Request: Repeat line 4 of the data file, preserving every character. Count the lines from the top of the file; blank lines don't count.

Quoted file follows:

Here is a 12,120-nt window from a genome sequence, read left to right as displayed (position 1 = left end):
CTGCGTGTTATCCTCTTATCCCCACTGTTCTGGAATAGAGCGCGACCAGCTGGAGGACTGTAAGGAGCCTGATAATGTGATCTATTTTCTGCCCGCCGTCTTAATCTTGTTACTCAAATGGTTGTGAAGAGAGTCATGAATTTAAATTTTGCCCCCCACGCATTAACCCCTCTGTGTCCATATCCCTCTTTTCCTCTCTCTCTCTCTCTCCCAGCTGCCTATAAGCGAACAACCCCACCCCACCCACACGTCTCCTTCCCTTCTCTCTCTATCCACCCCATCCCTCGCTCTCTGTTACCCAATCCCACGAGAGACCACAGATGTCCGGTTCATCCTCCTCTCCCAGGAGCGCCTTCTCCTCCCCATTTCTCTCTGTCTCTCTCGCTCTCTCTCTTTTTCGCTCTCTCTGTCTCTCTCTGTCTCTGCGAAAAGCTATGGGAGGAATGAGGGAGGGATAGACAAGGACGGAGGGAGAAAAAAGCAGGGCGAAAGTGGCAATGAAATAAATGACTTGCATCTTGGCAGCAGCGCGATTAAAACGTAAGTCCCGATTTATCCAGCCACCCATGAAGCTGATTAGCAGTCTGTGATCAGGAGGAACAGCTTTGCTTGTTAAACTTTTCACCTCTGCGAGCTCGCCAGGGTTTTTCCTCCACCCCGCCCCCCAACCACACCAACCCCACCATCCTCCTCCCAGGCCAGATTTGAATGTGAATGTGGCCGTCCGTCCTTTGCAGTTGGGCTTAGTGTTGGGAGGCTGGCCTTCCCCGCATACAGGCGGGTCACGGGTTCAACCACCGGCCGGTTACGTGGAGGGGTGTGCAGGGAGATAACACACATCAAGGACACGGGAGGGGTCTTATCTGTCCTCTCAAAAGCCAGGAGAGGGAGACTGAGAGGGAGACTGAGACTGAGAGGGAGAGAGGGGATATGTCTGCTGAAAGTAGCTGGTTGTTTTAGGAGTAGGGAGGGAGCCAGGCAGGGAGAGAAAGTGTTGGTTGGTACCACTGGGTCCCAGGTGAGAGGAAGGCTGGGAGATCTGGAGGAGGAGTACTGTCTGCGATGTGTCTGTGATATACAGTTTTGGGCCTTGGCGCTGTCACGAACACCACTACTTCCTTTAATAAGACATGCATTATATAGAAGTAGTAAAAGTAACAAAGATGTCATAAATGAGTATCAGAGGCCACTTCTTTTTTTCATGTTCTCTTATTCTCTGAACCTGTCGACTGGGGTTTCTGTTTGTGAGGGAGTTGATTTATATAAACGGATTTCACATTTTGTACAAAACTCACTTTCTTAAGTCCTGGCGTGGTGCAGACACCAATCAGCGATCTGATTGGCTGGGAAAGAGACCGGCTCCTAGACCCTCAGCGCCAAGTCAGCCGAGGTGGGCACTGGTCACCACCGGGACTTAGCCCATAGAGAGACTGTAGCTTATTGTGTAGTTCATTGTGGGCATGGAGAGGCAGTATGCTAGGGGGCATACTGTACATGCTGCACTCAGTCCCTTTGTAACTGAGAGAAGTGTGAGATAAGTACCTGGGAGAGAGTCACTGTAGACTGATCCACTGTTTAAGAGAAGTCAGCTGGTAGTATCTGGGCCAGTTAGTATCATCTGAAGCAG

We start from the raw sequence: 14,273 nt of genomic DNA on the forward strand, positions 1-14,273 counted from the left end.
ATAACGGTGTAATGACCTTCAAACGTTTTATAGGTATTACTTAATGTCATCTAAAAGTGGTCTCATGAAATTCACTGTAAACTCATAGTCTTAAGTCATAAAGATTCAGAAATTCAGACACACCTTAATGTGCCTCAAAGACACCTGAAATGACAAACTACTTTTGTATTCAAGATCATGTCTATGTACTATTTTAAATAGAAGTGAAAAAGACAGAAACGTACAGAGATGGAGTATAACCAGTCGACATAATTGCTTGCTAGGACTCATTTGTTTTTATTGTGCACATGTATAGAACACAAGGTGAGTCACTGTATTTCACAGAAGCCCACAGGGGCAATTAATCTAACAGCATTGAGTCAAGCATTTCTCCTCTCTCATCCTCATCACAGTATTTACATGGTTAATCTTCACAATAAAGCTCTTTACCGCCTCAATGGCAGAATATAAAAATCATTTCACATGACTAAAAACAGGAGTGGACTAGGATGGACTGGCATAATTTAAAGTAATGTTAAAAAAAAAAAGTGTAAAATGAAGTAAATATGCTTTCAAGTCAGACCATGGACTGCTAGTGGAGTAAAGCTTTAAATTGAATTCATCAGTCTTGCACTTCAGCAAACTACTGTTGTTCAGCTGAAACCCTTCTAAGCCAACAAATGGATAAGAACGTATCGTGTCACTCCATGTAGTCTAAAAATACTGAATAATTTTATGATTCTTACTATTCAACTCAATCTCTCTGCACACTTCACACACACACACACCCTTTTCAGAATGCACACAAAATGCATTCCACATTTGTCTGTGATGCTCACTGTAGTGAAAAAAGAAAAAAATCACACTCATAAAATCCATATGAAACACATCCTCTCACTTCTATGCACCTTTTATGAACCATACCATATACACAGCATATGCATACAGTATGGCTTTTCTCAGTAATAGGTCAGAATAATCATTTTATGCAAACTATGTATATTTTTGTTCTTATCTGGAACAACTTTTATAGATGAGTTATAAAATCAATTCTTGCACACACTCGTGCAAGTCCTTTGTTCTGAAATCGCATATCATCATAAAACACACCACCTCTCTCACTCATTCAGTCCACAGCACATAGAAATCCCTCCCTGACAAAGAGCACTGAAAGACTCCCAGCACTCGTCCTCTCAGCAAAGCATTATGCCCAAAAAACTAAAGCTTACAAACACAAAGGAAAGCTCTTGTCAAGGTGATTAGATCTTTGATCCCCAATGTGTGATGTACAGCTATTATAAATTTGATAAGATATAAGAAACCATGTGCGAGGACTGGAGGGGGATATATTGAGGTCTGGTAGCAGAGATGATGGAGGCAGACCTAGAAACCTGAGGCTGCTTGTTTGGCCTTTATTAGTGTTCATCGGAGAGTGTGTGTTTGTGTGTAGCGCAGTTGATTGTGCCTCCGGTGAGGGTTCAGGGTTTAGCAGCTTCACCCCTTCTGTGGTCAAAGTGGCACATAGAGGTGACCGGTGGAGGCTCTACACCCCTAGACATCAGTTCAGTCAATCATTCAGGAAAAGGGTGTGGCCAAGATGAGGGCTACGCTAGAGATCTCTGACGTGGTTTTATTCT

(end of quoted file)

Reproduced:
ATAACGGTGTAATGACCTTCAAACGTTTTATAGGTATTACTTAATGTCATCTAAAAGTGGTCTCATGAAATTCACTGTAAACTCATAGTCTTAAGTCATAAAGATTCAGAAATTCAGACACACCTTAATGTGCCTCAAAGACACCTGAAATGACAAACTACTTTTGTATTCAAGATCATGTCTATGTACTATTTTAAATAGAAGTGAAAAAGACAGAAACGTACAGAGATGGAGTATAACCAGTCGACATAATTGCTTGCTAGGACTCATTTGTTTTTATTGTGCACATGTATAGAACACAAGGTGAGTCACTGTATTTCACAGAAGCCCACAGGGGCAATTAATCTAACAGCATTGAGTCAAGCATTTCTCCTCTCTCATCCTCATCACAGTATTTACATGGTTAATCTTCACAATAAAGCTCTTTACCGCCTCAATGGCAGAATATAAAAATCATTTCACATGACTAAAAACAGGAGTGGACTAGGATGGACTGGCATAATTTAAAGTAATGTTAAAAAAAAAAAGTGTAAAATGAAGTAAATATGCTTTCAAGTCAGACCATGGACTGCTAGTGGAGTAAAGCTTTAAATTGAATTCATCAGTCTTGCACTTCAGCAAACTACTGTTGTTCAGCTGAAACCCTTCTAAGCCAACAAATGGATAAGAACGTATCGTGTCACTCCATGTAGTCTAAAAATACTGAATAATTTTATGATTCTTACTATTCAACTCAATCTCTCTGCACACTTCACACACACACACACCCTTTTCAGAATGCACACAAAATGCATTCCACATTTGTCTGTGATGCTCACTGTAGTGAAAAAAGAAAAAAATCACACTCATAAAATCCATATGAAACACATCCTCTCACTTCTATGCACCTTTTATGAACCATACCATATACACAGCATATGCATACAGTATGGCTTTTCTCAGTAATAGGTCAGAATAATCATTTTATGCAAACTATGTATATTTTTGTTCTTATCTGGAACAACTTTTATAGATGAGTTATAAAATCAATTCTTGCACACACTCGTGCAAGTCCTTTGTTCTGAAATCGCATATCATCATAAAACACACCACCTCTCTCACTCATTCAGTCCACAGCACATAGAAATCCCTCCCTGACAAAGAGCACTGAAAGACTCCCAGCACTCGTCCTCTCAGCAAAGCATTATGCCCAAAAAACTAAAGCTTACAAACACAAAGGAAAGCTCTTGTCAAGGTGATTAGATCTTTGATCCCCAATGTGTGATGTACAGCTATTATAAATTTGATAAGATATAAGAAACCATGTGCGAGGACTGGAGGGGGATATATTGAGGTCTGGTAGCAGAGATGATGGAGGCAGACCTAGAAACCTGAGGCTGCTTGTTTGGCCTTTATTAGTGTTCATCGGAGAGTGTGTGTTTGTGTGTAGCGCAGTTGATTGTGCCTCCGGTGAGGGTTCAGGGTTTAGCAGCTTCACCCCTTCTGTGGTCAAAGTGGCACATAGAGGTGACCGGTGGAGGCTCTACACCCCTAGACATCAGTTCAGTCAATCATTCAGGAAAAGGGTGTGGCCAAGATGAGGGCTACGCTAGAGATCTCTGACGTGGTTTTATTCT